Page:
Province announces new Art Gallery of Nova Scotia construction is on hold | Arts + Culture | Halifax, Nova Scotia | THE COAST
An artist rendering of the winning design of the new AGNS, which was slated to break ground this year on the Halifax waterfront.

Province announces new Art Gallery of Nova Scotia construction is on hold

Tim Houston announces a freeze on provincial investing in the project, causing an indefinite pause.

Tim Houston announced today that the province's plan to foot part of the bill for the new Art Gallery of Nova Scotia—a project announced in 2019, slated to begin building this year on what's now a parking lot on the end of Salter Street—will be put on an indefinite hold.

The gallery (which is meant to replace the current AGNS at 1723 Hollis Street) was originally expected to cost about $137 million. But, the province says in a release that "a recent independent estimate projected a cost increase of at least $25 million, most likely significantly more, due to rising inflation and increased construction costs."

Without the province's promised $70 million investment, plans for the new space cannot go ahead. (The province, meanwhile, calls the project "paused indefinitely" in its statement.)

In February of 2022, Halifax city council voted to fund $7 million towards the gallery, instead of the $3 million recommended by city staffers.

The new gallery was planned as part of an ambitious, new cultural sector on the city's waterfront, called the Waterfront Arts District.  KPMB Architects with Omar Gandhi Architect, Jordan Bennett Studio, Elder Lorraine Whitman (NWAC), Public Work and Transsolar combined forces to create the winning design for the new gallery, which includes an entryway styled after the peaked hats traditionally worn by Mi’kmaq women.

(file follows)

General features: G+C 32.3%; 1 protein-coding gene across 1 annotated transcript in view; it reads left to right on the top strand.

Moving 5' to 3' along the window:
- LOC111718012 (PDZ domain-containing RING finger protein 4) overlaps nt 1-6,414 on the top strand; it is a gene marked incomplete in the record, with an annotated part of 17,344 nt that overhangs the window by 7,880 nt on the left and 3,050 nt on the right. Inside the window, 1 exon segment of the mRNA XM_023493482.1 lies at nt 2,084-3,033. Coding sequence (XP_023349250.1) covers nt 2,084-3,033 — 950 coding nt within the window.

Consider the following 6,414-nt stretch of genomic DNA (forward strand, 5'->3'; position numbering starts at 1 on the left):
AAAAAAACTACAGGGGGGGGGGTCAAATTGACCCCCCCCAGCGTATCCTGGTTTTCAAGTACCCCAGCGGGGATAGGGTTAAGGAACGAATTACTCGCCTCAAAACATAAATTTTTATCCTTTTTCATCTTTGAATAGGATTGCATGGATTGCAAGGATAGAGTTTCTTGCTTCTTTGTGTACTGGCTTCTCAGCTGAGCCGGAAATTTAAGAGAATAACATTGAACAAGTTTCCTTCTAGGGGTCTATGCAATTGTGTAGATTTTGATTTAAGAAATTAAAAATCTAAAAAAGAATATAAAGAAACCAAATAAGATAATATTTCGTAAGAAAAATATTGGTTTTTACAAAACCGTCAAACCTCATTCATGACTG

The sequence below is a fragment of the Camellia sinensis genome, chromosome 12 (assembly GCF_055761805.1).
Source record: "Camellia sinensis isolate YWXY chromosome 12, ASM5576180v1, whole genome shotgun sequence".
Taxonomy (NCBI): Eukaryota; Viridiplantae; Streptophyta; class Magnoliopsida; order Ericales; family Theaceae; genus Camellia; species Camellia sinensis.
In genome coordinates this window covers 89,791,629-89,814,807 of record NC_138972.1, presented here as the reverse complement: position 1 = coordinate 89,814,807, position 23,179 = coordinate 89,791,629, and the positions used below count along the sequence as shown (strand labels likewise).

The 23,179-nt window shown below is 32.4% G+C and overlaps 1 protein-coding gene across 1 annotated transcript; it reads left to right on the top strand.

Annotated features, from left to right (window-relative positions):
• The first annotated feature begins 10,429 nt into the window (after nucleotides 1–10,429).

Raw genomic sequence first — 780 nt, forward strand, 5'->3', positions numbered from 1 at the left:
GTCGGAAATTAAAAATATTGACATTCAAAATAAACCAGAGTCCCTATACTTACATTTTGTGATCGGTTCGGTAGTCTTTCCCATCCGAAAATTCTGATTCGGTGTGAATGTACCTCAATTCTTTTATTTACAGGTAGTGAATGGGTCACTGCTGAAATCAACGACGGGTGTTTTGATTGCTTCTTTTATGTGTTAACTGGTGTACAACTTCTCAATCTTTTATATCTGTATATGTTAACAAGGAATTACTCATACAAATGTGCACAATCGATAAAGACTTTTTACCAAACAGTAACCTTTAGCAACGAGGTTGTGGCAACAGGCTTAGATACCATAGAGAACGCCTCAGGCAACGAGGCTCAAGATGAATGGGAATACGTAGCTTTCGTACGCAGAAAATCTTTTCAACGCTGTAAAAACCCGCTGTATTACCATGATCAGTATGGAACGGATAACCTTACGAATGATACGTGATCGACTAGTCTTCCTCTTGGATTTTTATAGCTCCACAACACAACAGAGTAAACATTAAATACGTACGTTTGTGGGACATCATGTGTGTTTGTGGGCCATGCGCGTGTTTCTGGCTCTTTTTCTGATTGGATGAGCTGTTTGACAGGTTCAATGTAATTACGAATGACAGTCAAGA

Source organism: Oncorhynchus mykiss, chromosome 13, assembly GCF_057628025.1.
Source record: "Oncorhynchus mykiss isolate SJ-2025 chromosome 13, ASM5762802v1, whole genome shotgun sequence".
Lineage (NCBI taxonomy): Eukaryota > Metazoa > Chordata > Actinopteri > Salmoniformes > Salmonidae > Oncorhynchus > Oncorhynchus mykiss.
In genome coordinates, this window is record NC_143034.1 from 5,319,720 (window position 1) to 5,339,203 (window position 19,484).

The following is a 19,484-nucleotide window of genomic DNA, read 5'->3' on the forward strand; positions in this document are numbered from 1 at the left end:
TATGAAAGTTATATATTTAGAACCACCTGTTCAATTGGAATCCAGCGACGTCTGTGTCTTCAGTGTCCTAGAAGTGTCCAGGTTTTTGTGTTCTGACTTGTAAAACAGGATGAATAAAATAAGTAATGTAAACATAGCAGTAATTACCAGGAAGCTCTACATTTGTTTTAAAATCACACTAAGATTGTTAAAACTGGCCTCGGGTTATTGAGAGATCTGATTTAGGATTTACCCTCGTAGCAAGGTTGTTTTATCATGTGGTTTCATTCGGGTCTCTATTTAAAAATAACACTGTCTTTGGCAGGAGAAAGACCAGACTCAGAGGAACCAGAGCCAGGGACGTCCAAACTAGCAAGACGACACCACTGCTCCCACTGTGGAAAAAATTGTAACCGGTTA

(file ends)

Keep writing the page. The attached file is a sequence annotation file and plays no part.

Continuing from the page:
Back when the winning design was selected—at a press conference in November 2020—co-designer Whitman took to the stage, saying: "
This is just the beginning of a new beginning; a circle, so to speak, with no beginning and no end. Just a world of opportunity."

Today's release quotes Houston as saying: "We value the arts and want to make sure there is a home for art to be shared and displayed in our province. But now is not the time."

About The Author

Morgan Mullin

Morgan is the Arts & Entertainment Editor at The Coast, where she writes about everything from what to see and do around Halifax to profiles of the city’s creative class to larger cultural pieces. She’s been with The Coast since 2016.

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